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Article
March 1945

FACTORS AFFECTING HEMORRHAGE FOLLOWING EXTRACTIONS OF CATARACTS

Author Affiliations

MADISON, WIS.

Arch Ophthalmol. 1945;33(3):192-198. doi:10.1001/archopht.1945.00890150036004
Abstract

The problem of hemorrhage into the anterior chamber of the eye after the removal of a cataract has always been a disturbing one to ophthalmologists because the hemorrhage prolongs convalescence, it may lead to other complications and occasionally it results in limitation of vision. This problem has been baffling because it has been difficult to ascertain the cause of the hemorrhage.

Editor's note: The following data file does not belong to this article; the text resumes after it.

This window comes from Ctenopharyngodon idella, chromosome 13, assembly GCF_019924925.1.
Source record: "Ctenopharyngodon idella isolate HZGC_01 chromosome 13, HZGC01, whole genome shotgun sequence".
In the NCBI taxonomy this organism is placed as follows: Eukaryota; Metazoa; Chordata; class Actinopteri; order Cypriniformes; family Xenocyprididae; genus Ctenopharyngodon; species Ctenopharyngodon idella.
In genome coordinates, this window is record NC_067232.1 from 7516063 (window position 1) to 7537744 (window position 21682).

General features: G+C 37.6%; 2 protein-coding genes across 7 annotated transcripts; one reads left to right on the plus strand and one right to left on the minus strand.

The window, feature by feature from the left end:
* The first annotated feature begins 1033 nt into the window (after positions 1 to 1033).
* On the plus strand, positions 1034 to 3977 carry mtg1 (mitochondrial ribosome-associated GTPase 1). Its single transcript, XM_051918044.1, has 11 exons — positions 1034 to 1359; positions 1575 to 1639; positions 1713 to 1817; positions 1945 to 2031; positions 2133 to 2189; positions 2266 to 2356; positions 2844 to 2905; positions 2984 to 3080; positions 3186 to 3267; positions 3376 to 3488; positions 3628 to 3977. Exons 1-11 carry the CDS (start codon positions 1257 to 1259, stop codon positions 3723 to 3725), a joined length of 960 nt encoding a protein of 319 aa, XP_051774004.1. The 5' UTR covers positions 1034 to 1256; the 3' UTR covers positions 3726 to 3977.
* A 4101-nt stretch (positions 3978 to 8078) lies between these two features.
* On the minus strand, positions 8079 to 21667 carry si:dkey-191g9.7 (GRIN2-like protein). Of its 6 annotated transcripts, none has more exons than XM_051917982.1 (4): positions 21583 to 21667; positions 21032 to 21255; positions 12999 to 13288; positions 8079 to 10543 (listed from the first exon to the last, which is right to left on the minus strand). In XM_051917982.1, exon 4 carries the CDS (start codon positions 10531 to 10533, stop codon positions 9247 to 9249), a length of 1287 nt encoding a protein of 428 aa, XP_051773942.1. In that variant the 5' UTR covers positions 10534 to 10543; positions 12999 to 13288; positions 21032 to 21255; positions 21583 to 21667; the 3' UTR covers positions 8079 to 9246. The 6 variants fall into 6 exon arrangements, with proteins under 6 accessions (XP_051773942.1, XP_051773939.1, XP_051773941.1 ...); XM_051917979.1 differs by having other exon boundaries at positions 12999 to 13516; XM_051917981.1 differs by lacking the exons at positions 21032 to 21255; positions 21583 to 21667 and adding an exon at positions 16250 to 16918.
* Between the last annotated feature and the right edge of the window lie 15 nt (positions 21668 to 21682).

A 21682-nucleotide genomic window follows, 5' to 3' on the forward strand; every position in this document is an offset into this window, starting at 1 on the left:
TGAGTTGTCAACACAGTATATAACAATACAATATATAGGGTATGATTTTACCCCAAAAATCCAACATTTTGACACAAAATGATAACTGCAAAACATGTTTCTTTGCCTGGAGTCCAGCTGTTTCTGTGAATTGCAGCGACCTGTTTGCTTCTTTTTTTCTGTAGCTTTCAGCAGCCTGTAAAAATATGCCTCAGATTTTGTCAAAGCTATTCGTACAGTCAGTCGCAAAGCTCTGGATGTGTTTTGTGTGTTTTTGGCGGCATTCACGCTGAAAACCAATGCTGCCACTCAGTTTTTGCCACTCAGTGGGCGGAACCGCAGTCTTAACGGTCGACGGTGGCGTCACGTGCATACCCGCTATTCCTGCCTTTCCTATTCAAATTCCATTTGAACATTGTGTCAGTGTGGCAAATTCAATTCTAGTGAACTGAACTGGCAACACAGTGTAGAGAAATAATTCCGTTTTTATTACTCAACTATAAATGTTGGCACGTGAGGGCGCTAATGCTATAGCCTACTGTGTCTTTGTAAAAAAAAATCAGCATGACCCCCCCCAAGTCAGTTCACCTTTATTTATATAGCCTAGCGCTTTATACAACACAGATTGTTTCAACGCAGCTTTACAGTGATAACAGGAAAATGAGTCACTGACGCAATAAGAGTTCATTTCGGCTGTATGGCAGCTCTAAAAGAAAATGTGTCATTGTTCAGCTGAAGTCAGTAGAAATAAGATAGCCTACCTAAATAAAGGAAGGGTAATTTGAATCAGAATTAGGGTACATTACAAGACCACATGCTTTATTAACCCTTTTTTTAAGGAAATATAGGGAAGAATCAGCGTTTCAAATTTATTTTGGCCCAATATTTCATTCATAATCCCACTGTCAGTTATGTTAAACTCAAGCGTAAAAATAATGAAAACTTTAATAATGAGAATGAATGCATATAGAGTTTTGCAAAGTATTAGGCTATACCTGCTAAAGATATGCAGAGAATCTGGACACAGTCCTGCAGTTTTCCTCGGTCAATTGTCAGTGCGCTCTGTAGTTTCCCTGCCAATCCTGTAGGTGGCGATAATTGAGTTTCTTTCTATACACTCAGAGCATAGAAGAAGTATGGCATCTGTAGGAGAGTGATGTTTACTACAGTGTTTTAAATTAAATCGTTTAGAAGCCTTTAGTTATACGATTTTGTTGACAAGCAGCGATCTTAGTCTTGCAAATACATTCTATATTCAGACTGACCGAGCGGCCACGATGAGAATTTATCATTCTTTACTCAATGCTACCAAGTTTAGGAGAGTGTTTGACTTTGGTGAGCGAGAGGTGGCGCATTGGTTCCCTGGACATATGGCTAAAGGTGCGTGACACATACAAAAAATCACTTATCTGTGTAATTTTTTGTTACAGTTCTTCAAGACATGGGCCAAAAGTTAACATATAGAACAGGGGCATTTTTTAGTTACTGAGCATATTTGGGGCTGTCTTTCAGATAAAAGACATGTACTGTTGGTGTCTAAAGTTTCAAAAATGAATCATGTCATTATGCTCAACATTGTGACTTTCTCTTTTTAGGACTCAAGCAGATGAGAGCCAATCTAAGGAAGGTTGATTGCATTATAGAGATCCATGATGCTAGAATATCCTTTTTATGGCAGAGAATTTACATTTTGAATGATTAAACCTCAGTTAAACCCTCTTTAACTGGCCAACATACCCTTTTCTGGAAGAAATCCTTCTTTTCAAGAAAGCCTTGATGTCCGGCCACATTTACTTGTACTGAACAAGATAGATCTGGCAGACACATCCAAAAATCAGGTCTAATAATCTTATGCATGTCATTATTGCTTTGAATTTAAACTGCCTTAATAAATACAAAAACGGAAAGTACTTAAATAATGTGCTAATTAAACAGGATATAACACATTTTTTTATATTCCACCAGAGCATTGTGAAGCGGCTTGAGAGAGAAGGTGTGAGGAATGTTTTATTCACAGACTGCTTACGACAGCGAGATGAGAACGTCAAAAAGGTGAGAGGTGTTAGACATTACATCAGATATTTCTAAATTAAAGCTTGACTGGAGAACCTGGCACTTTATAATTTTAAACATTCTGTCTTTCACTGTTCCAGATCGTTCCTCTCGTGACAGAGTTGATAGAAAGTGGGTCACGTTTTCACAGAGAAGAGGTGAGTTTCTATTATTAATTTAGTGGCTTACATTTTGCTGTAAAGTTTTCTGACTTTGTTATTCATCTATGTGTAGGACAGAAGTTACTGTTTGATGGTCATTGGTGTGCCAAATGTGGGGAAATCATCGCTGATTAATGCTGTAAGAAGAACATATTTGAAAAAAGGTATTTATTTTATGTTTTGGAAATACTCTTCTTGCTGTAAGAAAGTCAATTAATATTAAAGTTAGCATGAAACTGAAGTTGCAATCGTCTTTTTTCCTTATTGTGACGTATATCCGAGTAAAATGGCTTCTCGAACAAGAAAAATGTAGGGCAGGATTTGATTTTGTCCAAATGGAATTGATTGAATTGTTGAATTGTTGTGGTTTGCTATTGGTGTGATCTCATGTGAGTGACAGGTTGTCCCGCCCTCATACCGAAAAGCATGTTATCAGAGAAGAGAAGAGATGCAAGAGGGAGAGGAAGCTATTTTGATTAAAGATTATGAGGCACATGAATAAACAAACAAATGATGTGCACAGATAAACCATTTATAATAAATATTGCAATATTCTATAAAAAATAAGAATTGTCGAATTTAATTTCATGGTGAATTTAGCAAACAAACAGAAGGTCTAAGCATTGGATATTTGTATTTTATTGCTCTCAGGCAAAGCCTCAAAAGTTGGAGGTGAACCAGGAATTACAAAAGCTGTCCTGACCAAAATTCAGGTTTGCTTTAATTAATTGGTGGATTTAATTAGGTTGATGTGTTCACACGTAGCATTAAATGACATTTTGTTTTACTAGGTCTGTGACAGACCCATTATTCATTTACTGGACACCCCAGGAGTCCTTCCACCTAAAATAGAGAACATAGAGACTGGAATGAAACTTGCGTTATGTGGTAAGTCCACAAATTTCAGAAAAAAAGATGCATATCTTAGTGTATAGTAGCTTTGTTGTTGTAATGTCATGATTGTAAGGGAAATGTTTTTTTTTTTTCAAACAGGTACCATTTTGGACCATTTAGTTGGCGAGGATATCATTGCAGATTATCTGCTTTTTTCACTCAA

Many papers dealing with various aspects of the problem have appeared, but three are outstanding among the earlier publications. Between 1869 and 1897 Herman Knapp1 reported about 2,000 cases. He concluded that trauma accounts for the hemorrhage in a large number of cases but that in many others the cause is unknown.

In 1916 Wheeler2 reviewed the literature thoroughly and also reported results for a total of 2,123 operations which had been done by various members of the staff of the New York Eye and Ear Infirmary

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